Eurozone Inflation Up to 0.3% in May

Inflation Rises to 0.3 in EurozoneOn Tuesday June 2, 2015, Eurostat, the European Union’s statistics office, released the eurozone area’s inflation data for May, which is at an annualized rate of 0.3%. (Source: Eurostat, June 2, 2015.)

All Components Increased Except for Energy

The positive 0.3% inflation in May is an improvement from April’s zero percent.

Among the components, services enjoyed the largest increase of 1.3%, compared to one percent in April. Food, alcohol, and tobacco gained 1.2%, in contrast to one percent in April.

Non-energy industrial goods increased 0.3%, higher than April’s 0.1%.

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Energy continued to experience deflation due to low oil prices. For May, the rate was at negative five percent. The decline was less sharp compared to April’s -5.8%.

The core inflation rate, which excludes energy, food, alcohol, and tobacco, was at 0.9%—higher than April’s 0.6%.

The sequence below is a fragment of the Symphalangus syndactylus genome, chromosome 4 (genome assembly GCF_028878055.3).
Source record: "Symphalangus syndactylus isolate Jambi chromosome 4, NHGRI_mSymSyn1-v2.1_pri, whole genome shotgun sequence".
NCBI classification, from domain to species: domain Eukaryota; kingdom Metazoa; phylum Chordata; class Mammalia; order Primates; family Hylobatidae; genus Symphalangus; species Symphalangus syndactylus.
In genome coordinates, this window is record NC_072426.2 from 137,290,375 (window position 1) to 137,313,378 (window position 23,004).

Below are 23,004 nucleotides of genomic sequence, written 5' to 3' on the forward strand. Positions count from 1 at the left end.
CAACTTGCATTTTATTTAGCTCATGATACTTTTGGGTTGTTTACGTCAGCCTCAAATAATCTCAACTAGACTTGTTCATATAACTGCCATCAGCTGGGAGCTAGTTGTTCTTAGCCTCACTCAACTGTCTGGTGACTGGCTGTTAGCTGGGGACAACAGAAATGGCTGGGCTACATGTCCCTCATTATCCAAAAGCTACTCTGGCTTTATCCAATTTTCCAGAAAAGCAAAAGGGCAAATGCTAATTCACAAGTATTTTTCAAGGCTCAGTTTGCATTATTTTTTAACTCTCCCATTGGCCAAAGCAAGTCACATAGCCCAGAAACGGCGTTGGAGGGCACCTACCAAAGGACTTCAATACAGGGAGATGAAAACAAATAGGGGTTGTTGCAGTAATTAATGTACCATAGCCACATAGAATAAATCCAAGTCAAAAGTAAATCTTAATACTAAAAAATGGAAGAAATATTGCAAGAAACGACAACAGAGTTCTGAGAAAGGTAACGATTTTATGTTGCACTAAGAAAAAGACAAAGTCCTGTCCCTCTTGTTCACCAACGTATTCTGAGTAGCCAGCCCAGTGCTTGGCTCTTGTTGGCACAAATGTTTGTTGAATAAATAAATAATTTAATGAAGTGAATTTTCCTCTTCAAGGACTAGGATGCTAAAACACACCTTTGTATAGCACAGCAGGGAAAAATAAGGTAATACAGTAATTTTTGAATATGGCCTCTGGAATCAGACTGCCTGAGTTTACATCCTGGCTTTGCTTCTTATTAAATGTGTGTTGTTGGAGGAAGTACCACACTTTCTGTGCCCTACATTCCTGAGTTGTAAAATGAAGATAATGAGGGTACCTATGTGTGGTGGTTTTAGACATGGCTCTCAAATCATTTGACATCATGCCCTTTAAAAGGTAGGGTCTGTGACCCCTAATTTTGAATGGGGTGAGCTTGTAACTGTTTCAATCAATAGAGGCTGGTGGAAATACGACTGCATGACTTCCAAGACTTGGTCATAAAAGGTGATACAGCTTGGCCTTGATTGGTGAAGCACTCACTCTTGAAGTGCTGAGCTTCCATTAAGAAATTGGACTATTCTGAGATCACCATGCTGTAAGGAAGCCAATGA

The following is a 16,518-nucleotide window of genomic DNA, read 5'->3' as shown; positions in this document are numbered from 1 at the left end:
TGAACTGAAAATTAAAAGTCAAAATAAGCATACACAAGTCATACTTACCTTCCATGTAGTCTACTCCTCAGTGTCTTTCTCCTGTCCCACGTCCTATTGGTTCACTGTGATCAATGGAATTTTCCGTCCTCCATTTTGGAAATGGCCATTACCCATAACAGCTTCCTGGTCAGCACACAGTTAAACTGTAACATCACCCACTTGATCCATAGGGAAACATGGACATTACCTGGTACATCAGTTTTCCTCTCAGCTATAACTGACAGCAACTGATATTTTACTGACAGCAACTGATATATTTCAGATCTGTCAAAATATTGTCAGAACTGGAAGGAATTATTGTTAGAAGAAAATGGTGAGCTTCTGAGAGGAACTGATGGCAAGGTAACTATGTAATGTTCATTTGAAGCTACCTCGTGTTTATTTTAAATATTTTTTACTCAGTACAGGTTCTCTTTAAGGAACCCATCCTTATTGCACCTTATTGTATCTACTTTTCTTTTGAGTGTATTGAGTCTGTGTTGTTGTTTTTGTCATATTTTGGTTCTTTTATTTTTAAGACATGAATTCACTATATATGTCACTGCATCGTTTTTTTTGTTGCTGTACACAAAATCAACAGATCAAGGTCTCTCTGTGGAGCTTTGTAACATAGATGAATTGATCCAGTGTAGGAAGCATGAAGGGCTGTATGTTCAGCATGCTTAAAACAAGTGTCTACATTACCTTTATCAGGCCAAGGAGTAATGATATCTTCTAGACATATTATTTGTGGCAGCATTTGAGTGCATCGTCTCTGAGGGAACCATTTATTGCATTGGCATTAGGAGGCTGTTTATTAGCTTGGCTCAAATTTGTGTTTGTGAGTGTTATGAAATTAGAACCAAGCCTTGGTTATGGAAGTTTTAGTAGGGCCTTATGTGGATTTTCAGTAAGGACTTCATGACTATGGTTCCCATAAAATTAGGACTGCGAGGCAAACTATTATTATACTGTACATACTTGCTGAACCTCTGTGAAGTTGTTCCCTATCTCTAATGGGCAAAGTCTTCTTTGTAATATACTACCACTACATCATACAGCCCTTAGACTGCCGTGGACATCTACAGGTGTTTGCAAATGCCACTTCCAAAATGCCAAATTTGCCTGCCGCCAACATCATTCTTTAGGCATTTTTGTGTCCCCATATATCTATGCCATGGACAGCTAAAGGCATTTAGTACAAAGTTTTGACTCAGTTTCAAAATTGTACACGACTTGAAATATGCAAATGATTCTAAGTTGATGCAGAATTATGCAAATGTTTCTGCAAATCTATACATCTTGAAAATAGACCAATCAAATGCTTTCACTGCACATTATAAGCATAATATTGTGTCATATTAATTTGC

The euro area inflation rate was better than expected. As a result, the euro rose one percent against the dollar on Tuesday.

ECB Printing Money

With positive inflation reported for May, Europe’s economy is facing less deflationary pressure. However, problems still remain.

The European Central Bank (ECB) started the massive 1.1 trillion euro quantitative easing program in March. The ECB hopes that printing money to buy bonds can stimulate the economy.

However, more money circulating the economy will cause inflation if growth does not pick up. This is intuitive; when more money is chasing the same basket of goods, each good in the basket will command a higher price.

Although inflation is not really a concern right now, monetary inflation will eventually translate into price inflation.

Moreover, other than the slightly positive inflation, the ECB’s money printing program is yet to show its stimulating effects. Yesterday, France reported that its unemployment level was at an all-time high in April; there were 3.53 million people out of work, an increase of 26,000 from the previous month. The second-largest economy in the eurozone also didn’t grow much, with a growth rate of 0.6% for the quarter.